More and more biotech entrepreneurs and investors, alike, are realizing the considerable risks associated with simultaneous development of multiple assets and instead opting for a more streamlined approach that has come to be known as “asset-centricity.”
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Supermarkets will go, shopping malls will shrink and high street stores will move mostly online - Retail 3.0 will be a radically altered space
The carnage on the British High street - and its Main Street, USA equivalent - is no blip. The cycle of decline, which has seen a run of recent closures of UK household name retailers and a total of more than 200 medium or large retail businesses going bust over the past five years, is here to stay.
Delighted to report that today Shapeways announced a $30m fundraising led by Andreesen Horowitz. You can read more about it here >> (Shapeways, New York Times, AllthingsD, Wired, GigaOm, Venturebeat). Index Ventures first invested in Shapeways in October 2010 after many months of negotiations to spin out of Philips.
When our good friend, Andy Rachleff, started Wealthfront with Dan Carroll a few years back, they held a revolutionary belief about how money should be managed. Having been a trustee of several university endowments, Andy had seen how larger and more sophisticated investors managed their funds. Efficient frontiers, rebalancing, tax efficiencies, custom portfolios…. All these were tools to better returns for these endowments. But, these tools were only available to investors who could afford the knowledgeable (and expensive) advice of asset managers.
Economics is occasionally derided as a phony science. Frankly I struggled with it school and university so to me this description really resonates. How can the graphs and formulae in the textbooks ever really capture the behavior of complex organizations and impulsive consumers?
FTSE 100 companies and the Public Sector are failing to take advantage of the transformative potential of the Internet economy, which now represents over 8% of UK GDP.
“Flatlining”, “pre-recovery”, “stagnant”, “sluggish” - we’re running out of adjectives to describe the UK’s seemingly moribund economy. Stripped of its AAA rating last weekend, it shrank by 0.3% in the final quarter of last year , and - amid signs of a possible triple dip recession - more of the same is predicted for 2013.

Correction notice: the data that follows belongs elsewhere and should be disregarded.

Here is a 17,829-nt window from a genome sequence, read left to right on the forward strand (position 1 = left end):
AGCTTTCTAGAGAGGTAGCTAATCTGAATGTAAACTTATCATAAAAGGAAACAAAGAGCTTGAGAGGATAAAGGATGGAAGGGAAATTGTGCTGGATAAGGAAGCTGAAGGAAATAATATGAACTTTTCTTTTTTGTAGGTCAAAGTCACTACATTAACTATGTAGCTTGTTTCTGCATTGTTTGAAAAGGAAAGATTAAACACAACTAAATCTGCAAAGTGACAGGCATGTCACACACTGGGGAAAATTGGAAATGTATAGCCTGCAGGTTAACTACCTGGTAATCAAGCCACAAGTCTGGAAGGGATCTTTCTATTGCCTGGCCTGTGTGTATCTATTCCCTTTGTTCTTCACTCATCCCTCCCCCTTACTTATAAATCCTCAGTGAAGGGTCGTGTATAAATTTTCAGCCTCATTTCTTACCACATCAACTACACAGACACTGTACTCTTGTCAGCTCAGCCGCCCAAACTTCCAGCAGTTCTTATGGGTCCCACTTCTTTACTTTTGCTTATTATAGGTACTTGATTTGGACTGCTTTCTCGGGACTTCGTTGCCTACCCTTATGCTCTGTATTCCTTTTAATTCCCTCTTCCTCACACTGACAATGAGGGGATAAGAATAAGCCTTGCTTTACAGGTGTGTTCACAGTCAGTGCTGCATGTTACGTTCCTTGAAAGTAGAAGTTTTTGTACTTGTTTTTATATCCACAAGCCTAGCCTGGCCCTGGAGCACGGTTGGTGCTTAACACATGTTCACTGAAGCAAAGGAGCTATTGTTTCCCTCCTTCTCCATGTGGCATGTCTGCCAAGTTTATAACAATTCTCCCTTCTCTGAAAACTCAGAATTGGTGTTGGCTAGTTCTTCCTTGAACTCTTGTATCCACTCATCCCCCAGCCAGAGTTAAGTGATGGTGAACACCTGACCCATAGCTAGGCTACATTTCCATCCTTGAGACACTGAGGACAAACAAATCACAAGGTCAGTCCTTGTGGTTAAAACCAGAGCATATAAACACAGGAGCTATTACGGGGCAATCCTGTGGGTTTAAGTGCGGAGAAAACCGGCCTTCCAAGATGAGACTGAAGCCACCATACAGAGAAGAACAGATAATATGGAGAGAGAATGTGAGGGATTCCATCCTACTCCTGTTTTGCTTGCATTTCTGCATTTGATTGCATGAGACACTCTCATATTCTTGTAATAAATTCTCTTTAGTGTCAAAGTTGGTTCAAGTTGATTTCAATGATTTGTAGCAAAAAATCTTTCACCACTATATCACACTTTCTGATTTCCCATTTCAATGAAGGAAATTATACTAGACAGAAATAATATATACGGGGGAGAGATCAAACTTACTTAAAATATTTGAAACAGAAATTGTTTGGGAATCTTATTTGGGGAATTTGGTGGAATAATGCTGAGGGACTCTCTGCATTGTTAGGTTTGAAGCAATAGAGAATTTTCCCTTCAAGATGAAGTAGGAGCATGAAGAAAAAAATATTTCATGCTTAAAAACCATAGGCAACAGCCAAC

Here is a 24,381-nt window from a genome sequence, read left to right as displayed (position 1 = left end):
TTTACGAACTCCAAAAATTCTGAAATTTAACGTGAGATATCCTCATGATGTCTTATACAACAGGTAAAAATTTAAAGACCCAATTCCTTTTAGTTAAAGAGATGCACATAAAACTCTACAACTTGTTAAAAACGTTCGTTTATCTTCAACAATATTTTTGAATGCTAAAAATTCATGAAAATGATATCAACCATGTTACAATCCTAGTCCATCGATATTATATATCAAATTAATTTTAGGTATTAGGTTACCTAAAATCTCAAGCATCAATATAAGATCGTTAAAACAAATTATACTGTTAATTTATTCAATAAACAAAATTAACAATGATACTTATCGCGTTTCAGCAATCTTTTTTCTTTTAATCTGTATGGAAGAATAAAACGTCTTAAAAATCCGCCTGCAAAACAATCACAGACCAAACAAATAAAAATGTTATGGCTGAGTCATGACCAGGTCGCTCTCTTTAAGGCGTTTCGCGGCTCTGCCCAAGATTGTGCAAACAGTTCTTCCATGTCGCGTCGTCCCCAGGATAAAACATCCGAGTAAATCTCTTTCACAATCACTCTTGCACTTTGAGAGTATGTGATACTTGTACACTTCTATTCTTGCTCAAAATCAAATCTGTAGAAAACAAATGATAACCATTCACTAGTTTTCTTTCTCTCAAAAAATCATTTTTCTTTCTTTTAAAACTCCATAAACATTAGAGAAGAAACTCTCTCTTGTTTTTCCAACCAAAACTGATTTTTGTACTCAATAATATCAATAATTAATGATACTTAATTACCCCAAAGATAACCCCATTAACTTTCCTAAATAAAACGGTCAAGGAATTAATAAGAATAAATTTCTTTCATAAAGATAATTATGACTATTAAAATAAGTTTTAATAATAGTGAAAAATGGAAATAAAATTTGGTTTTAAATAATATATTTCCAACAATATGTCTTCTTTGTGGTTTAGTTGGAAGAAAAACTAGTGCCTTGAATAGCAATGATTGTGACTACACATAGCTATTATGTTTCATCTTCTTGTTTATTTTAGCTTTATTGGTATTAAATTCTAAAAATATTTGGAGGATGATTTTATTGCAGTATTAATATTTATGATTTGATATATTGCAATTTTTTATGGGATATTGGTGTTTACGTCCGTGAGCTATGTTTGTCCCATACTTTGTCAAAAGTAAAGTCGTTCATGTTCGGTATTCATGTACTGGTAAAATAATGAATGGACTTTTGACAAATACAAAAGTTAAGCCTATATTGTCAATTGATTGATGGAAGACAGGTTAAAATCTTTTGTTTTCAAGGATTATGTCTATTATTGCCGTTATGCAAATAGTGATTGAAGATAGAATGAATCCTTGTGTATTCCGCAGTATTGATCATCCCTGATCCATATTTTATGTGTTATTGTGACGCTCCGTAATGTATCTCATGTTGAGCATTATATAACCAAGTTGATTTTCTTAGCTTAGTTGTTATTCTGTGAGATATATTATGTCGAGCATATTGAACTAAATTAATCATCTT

The Eurozone economy, meanwhile, is a horror show in slow-motion. After a contraction of 0.6% last year, the European Commission predicts that the 17 nation region collectively will shrink by 0.3% this year. And there will be no return to growth until 2014.
200,000 downloads per month don’t happen everyday in the enterprise software universe, especially when you’re talking about a piece of infrastructure software enables search in Big Data. ElasticSearch – based in Amsterdam – was putting up those numbers and growing even faster. Clearly, they were doing something special.
IT’S been described as “the $4.2 trillion (£2.7 trillion) opportunity”. According to the Boston Consulting Group, there will be 3bn internet users globally by 2016. If it were a nation, the internet-based economy would rank in the world’s top five. And the UK sits at the forefront, with 8.3 per cent of GDP now online – the highest proportion in the G20.
The most successful venture-backed companies are those with great entrepreneurs, disrupting a market at just the right time. Clearly the capital and claimed expertise of VCs do not on their own create a winning company. The entrepreneur and founding team are the most critical building blocks. After all, entrepreneurs can be successful without venture capitalists, but the reverse is obviously not possible. Venture capital amplifies the success of the best startup companies, and also in marginal cases, the capital and support of a good venture-capital firm can make the difference between a positive or negative outcome for all concerned.
When Net-a-Porter launched in 2000, Natalie Massenet, the company’s inspiring founder, faced considerable scepticism about the very premise of her new venture. Why would women ever buy expensive clothing online? Wasn’t the internet the realm of mass market, cheap goods—the antithesis of what exclusive brands like Louboutin and Chloe stood for?